Following an outbreak which killed 17 people an year ago, Nipah is back in Kerala. This time, a 23-year-old student caught Nipa in Ernakulam district. The health minister has assured that adequate precautions are being taken to contain the Nipah virus this time and the general public need not panic. Four others, including two nurses who were in contact with the youth, have shown signs of heavy fever and one of them has been moved into isolation ward, the health minister said. The virus which spreads from human to human and has a mortality rate of 70% appeared in the state for the first time in 2018 and ended up claiming 17 lives. There is no vaccine to prevent it. The youth, a student from Idukki district, was hospitalized with high fever in Kochi 10 days ago, the health minister had told reporters on Monday. “The public need not worry since none of the 86 people traced so far have showed any signs of the virus attack, yet the government is making all preparations in view of a chance outbreak,” the minister had said on Monday.
“The government is closely monitoring the current situation,” chief minister Pinarayi Vijayan said in a Facebook post and urged everyone to follow the instructions of the Health department.
“No one needs to be afraid. Be alert. The Health department is all set to face any situation,” he said. The chief minister also asked people not to indulge in fake campaigns about the Nipah virus on social media.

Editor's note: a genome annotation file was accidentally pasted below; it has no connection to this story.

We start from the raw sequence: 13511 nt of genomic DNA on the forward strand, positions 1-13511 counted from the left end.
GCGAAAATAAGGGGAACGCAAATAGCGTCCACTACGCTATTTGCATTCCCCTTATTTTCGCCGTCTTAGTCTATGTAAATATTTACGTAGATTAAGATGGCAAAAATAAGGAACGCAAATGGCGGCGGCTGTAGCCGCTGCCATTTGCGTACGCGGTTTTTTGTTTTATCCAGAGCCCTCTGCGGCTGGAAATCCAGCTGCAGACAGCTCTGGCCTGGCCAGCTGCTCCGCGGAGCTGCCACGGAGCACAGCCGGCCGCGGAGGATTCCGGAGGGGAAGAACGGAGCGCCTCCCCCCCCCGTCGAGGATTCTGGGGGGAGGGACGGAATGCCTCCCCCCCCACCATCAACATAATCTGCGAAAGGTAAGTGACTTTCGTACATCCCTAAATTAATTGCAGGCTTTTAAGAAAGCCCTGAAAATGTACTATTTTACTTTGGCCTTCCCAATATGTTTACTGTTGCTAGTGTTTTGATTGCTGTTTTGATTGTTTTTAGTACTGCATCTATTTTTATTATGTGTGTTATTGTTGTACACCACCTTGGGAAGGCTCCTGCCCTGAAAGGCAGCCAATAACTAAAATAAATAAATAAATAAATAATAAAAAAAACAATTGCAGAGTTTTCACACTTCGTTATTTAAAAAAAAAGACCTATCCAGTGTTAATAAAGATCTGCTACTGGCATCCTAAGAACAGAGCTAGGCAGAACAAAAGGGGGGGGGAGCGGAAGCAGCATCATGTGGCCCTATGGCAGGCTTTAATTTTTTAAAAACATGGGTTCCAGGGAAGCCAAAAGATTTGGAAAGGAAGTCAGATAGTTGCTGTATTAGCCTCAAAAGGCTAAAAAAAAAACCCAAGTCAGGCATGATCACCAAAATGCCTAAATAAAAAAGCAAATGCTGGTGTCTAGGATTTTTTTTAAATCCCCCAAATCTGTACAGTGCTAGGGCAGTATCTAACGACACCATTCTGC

Union Health Minister Harsh Vardhan assured all help to Kerala and said he is in touch with Kerala government on the issue. “The Centre will send monoclonal antibody (medicines) to Kerala. Everything that needs to be done in a scientific manner has been initiated.
The government has started a control room number 1077 where the public can get any information on Nipah or clear their doubts or raise concerns, she said .A team of six experts, including doctors from AIIMS, have arrived in Kochi, she added. Besides the patient, health officials in Kerala have identified 86 people who interacted with the student who are being observed for possible Nipah virus infection.
Meanwhile, a new study published by an international group of researchers in the New England Journal of Medicine revealed an elevated risk to caregivers, the role of respiratory secretions, and other new clues about the Nipah virus. It also throws light at what fuels transmission among humans and findings that could help control future outbreaks.